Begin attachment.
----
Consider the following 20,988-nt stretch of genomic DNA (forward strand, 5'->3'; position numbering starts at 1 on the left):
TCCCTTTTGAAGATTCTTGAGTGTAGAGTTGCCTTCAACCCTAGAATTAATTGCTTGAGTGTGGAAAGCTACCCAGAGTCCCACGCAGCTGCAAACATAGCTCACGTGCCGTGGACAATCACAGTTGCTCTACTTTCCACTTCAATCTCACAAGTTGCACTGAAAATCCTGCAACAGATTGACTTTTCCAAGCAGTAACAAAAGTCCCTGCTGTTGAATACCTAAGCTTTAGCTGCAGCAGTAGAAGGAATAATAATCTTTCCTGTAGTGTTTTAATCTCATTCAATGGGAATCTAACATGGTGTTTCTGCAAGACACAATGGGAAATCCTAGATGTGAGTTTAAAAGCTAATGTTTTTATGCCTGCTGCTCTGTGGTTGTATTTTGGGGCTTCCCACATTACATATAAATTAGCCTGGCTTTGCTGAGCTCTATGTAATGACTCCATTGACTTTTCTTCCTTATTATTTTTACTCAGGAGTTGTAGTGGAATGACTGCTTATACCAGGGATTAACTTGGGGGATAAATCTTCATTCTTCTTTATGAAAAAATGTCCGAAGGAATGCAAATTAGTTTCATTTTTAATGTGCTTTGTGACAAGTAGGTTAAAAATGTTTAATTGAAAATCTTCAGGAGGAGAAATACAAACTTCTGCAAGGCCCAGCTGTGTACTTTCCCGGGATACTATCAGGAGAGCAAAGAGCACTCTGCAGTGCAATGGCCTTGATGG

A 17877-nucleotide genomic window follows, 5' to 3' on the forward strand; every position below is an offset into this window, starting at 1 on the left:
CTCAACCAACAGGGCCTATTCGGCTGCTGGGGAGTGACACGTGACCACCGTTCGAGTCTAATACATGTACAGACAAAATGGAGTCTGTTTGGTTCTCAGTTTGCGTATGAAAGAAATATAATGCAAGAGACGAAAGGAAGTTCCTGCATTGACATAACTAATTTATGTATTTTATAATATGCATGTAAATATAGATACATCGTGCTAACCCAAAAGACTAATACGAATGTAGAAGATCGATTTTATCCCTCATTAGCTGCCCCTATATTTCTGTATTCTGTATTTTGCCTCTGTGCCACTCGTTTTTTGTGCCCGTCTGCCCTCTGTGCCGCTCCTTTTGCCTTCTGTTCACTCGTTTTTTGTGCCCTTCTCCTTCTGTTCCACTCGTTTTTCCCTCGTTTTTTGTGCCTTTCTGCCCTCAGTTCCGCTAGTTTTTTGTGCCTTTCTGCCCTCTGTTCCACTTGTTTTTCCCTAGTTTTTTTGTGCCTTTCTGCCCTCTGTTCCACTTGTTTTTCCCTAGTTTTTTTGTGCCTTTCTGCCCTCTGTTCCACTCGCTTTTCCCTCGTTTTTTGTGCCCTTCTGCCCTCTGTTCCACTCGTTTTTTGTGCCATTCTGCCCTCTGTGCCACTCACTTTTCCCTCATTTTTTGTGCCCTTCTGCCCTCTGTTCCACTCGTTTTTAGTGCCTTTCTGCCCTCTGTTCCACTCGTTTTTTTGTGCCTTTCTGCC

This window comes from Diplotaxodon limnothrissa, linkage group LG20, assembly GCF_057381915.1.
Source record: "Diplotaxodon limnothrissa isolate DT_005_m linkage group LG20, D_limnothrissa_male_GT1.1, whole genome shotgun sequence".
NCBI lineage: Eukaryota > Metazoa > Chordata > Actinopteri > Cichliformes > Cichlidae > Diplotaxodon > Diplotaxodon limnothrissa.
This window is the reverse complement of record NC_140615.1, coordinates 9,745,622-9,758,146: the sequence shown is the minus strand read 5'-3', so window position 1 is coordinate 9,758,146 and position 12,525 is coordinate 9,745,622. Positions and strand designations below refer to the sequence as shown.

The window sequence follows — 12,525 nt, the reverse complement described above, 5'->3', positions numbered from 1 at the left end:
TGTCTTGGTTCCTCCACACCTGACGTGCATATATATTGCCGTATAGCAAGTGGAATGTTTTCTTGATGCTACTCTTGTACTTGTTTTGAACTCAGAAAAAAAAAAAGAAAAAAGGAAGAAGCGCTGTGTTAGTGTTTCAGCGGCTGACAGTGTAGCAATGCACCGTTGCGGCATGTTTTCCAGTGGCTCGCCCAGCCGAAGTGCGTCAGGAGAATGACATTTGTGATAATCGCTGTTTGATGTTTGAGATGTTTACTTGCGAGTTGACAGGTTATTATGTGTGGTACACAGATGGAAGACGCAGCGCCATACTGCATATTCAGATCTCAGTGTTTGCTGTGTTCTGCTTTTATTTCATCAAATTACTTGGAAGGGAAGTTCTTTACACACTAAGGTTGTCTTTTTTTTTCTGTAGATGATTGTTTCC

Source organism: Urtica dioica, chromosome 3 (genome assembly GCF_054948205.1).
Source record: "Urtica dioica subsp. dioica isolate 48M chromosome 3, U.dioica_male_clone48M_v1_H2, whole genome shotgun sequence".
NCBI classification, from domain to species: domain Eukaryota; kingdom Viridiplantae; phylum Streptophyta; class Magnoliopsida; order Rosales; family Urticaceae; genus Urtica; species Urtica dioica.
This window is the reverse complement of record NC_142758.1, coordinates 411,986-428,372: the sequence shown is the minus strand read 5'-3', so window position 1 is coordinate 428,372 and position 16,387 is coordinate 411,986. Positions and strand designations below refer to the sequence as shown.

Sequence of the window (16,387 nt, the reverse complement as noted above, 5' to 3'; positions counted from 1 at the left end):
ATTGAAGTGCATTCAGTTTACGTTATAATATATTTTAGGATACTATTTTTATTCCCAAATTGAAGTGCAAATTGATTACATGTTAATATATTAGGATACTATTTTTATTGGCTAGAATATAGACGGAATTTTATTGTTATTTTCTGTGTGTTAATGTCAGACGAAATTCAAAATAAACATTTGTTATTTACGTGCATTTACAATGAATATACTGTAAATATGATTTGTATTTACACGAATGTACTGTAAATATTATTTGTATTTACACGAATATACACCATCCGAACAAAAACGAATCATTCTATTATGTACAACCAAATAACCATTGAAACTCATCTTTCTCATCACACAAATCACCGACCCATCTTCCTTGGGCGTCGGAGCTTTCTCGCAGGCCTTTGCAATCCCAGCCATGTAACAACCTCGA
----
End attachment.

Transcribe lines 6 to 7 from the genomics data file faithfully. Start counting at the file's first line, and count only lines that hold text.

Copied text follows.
Source record: "Diplotaxodon limnothrissa isolate DT_005_m linkage group LG20, D_limnothrissa_male_GT1.1, whole genome shotgun sequence".
NCBI lineage: Eukaryota > Metazoa > Chordata > Actinopteri > Cichliformes > Cichlidae > Diplotaxodon > Diplotaxodon limnothrissa.